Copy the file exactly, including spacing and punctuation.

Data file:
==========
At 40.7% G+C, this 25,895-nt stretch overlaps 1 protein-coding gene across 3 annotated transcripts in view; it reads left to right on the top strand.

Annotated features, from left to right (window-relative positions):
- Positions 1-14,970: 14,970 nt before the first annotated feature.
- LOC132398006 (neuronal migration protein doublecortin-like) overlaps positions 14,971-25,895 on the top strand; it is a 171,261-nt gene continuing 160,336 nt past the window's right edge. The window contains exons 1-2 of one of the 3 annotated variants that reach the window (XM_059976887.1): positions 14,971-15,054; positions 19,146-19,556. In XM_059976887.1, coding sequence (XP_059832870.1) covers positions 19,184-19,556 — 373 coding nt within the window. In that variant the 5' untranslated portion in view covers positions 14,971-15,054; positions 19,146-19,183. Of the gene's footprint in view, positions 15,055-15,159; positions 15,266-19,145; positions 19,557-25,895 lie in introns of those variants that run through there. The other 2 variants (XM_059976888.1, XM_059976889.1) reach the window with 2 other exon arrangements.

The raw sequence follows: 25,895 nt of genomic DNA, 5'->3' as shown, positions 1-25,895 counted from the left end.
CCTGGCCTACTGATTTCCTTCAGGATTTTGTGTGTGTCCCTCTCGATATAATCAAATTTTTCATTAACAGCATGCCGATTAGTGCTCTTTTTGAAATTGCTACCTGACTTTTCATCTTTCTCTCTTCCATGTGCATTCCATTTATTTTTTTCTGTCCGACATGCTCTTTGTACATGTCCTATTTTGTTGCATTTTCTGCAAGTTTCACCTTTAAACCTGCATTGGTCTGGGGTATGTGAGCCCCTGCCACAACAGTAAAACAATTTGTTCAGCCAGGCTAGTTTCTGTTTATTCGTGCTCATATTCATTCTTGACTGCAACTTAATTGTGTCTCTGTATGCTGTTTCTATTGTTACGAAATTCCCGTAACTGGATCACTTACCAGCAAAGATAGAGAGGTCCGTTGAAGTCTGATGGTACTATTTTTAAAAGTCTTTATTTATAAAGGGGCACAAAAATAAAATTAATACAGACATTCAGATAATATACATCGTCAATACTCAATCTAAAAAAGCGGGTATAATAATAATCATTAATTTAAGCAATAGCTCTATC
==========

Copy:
At 40.7% G+C, this 25,895-nt stretch overlaps 1 protein-coding gene across 3 annotated transcripts in view; it reads left to right on the top strand.

Annotated features, from left to right (window-relative positions):
- Positions 1-14,970: 14,970 nt before the first annotated feature.
- LOC132398006 (neuronal migration protein doublecortin-like) overlaps positions 14,971-25,895 on the top strand; it is a 171,261-nt gene continuing 160,336 nt past the window's right edge. The window contains exons 1-2 of one of the 3 annotated variants that reach the window (XM_059976887.1): positions 14,971-15,054; positions 19,146-19,556. In XM_059976887.1, coding sequence (XP_059832870.1) covers positions 19,184-19,556 — 373 coding nt within the window. In that variant the 5' untranslated portion in view covers positions 14,971-15,054; positions 19,146-19,183. Of the gene's footprint in view, positions 15,055-15,159; positions 15,266-19,145; positions 19,557-25,895 lie in introns of those variants that run through there. The other 2 variants (XM_059976888.1, XM_059976889.1) reach the window with 2 other exon arrangements.

The raw sequence follows: 25,895 nt of genomic DNA, 5'->3' as shown, positions 1-25,895 counted from the left end.
CCTGGCCTACTGATTTCCTTCAGGATTTTGTGTGTGTCCCTCTCGATATAATCAAATTTTTCATTAACAGCATGCCGATTAGTGCTCTTTTTGAAATTGCTACCTGACTTTTCATCTTTCTCTCTTCCATGTGCATTCCATTTATTTTTTTCTGTCCGACATGCTCTTTGTACATGTCCTATTTTGTTGCATTTTCTGCAAGTTTCACCTTTAAACCTGCATTGGTCTGGGGTATGTGAGCCCCTGCCACAACAGTAAAACAATTTGTTCAGCCAGGCTAGTTTCTGTTTATTCGTGCTCATATTCATTCTTGACTGCAACTTAATTGTGTCTCTGTATGCTGTTTCTATTGTTACGAAATTCCCGTAACTGGATCACTTACCAGCAAAGATAGAGAGGTCCGTTGAAGTCTGATGGTACTATTTTTAAAAGTCTTTATTTATAAAGGGGCACAAAAATAAAATTAATACAGACATTCAGATAATATACATCGTCAATACTCAATCTAAAAAAGCGGGTATAATAATAATCATTAATTTAAGCAATAGCTCTATC